Tuesday, 2 April 2013

Will You Marry Me? The Review

Here is Peter Thompson's report on our Spring Competition from 25 March 2013:

"Our writers were inspired by the title of our Spring competition and we had 10 entries to play off at the Three Stags on Monday 25 March 2013, with lots of new names among the authors and the cast. Madeline Temple’s neat little play FOR BETTER, FOR WORSE unfortunately over-ran due to the inclusion of a superfluous final scene and had to be disqualified. In ninth place, however, with 173 points, was John Coleman’s play about a missing mobile phone, called I’VE LOST IT: the high point was when Max Warrick got down on one knee to make a proposal of marriage with the ring-pull from his beer-can. Just above, with 190 points, was a serious play by Cyd Casados, THE TRENCH, about a WW1 infantryman struggling with a love letter home to a girl in Blighty, unaware of the stronger passion felt for him by his comrade in the dugout.

In seventh place was an extraordinary play about a young man out driving with a girl who has rhinocerine tusks. He runs into a roadblock where the girl is stripped and very nearly flogged to death but then continues her journey to the land of the free, by avoiding the turning for Devizes “where jugs are made”, the title of the play. OK, so I lost the plot, woven together, as you will have guessed, by Giles Armstrong.

Peter Vincent as usual gave us the best title of the evening THE DALMATION OF FAUST and it was good to see Christopher Prior back again, this time as Mephistopheles: proposals of marriage were much in evidence, but there was a complete absence of spotted dogs, putting this entry in sixth place with 206 points. Above that were two plays with challenging accents. SHIPS IN A HARBOUR, by Max Warrick had a French girl, deliciously played by Jenni Hall, agreeing to spent ze night with Dean Ekperigin but “nuzzing eez going to appen”. Well she was wrong about that, but Dean found the next day that he had had to trade in a promise of an early wedding. Zut alors and 208 points. And 8 points above, in fifth place, was a play by Debbie Maya featuring Denise O’Leary and Tim Gambrell as Australian actors raiding the Barry McKenzie phrasebook in their efforts to portray Elizabeth and Mr Darcy. The whole play was well summarised in the title PRIDE AND STRINE.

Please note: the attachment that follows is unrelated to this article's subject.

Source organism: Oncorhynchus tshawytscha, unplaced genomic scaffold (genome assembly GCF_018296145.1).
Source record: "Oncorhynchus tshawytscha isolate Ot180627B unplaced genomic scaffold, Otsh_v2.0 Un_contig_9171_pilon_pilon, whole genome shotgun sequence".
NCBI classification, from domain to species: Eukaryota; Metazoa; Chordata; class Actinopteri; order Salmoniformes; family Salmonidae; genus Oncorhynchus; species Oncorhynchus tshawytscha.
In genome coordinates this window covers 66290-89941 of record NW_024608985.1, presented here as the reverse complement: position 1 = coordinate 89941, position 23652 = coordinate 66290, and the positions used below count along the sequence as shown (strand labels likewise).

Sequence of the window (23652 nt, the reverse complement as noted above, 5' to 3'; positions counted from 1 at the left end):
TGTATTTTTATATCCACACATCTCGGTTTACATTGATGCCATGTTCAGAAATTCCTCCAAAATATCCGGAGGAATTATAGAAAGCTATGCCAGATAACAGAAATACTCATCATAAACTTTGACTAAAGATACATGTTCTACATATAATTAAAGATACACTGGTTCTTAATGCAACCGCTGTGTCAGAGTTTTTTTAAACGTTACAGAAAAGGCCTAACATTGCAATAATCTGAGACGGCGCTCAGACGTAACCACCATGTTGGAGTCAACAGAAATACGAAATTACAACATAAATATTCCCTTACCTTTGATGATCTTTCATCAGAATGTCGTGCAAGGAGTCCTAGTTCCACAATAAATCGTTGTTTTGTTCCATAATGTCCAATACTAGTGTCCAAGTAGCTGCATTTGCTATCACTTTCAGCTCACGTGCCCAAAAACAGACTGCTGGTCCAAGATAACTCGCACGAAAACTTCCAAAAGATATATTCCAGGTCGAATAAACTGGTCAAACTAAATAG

Bill Gordon’s Delphic title CONSORT WITH HUMOUR turned out to be another Holmes and Watson adventure, this time including the young Queen Vic, an irresistible performance by Hannah Mercer, who kept on fainting in order to receive the good doctor’s “standard treatment for shock” which fell short of an offer of marriage, but not by much: 225 points. First and second places went to newcomers. POPPING THE QUESTION by Rob Fearn and Cheryl Freedman scored 229 points for the sad tale of a shy but besotted old man, Richard Evans, who was schooled in how to propose to the girl in Starbucks only to have her rejection of him recorded on camera and sent round the Internet. But the clear winner was Michael Barry’s THE PERFECT SETTING in which Hannah Mercer found implausible reasons for rejecting marriage offers in all the most romantic locations in the world. Her recurring change of mood was a treat to watch, although many men in the audience were wondering whether she really was worth rescuing from that volcano. Way out in front with 282 and Barry wasn’t even there to give it 10!

There are still 2 more Marry Me plays to be performed on 17 June, because Natasha Staples had already received the maximum complement before they arrived. The organisation of 10 back-to-back plays in a single evening is no mean feat and Natasha did it with no apparent effort at all. What a girl. Many thanks to her and to all who took part in a most entertaining evening."

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